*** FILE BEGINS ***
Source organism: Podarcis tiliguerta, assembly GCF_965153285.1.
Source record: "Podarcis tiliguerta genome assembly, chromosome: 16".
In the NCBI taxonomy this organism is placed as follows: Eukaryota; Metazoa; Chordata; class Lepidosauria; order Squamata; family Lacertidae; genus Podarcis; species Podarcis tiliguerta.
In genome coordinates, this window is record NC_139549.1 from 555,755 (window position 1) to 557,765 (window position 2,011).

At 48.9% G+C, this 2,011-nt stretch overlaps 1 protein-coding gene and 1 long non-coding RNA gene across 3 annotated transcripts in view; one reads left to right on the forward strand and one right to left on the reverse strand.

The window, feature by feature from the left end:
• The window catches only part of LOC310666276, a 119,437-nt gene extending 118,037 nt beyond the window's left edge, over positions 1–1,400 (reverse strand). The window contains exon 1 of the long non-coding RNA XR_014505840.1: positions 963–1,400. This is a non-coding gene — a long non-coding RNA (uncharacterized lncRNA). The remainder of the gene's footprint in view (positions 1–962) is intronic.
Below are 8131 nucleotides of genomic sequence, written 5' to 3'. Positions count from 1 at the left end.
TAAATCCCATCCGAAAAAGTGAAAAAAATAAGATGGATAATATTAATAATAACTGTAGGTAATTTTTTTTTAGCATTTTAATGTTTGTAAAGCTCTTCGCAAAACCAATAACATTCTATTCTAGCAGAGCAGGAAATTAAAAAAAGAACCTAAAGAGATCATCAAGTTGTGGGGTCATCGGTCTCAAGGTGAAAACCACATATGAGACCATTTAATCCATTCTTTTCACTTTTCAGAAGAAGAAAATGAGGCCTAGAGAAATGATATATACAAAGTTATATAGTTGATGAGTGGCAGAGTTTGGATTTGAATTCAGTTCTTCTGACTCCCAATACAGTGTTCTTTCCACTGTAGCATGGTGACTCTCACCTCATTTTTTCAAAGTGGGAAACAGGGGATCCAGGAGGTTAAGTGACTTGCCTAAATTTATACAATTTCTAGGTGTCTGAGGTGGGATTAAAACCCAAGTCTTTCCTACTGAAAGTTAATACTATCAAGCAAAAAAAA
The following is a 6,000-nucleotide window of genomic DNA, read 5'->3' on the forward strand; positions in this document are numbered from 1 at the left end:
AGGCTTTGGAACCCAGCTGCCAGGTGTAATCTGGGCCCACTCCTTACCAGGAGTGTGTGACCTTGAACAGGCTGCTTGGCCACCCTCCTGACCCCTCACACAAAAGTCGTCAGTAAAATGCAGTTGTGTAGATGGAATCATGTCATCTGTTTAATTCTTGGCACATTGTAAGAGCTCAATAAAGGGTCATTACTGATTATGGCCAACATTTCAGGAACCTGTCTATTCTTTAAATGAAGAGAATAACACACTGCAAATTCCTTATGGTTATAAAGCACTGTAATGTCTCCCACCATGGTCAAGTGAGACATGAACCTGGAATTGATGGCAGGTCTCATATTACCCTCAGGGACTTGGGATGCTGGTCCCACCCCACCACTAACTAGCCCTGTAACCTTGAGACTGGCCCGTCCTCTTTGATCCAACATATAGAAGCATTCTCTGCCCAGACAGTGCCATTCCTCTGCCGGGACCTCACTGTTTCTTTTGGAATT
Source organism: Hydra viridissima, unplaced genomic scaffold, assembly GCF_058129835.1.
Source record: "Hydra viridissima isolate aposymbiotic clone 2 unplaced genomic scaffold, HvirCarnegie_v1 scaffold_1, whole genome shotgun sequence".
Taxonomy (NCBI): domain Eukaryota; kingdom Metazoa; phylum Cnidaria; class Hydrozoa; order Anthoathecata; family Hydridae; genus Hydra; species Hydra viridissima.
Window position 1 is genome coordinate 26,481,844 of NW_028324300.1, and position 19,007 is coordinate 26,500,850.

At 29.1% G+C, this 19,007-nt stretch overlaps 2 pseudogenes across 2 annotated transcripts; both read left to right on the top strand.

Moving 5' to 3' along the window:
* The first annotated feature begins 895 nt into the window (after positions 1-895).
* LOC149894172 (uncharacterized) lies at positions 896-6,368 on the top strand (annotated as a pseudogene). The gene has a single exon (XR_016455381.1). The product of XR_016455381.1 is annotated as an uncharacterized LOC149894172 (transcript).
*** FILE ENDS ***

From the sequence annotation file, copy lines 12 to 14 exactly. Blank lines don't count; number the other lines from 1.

Source organism: Hydra viridissima, unplaced genomic scaffold, assembly GCF_058129835.1.
Source record: "Hydra viridissima isolate aposymbiotic clone 2 unplaced genomic scaffold, HvirCarnegie_v1 scaffold_1, whole genome shotgun sequence".
Taxonomy (NCBI): domain Eukaryota; kingdom Metazoa; phylum Cnidaria; class Hydrozoa; order Anthoathecata; family Hydridae; genus Hydra; species Hydra viridissima.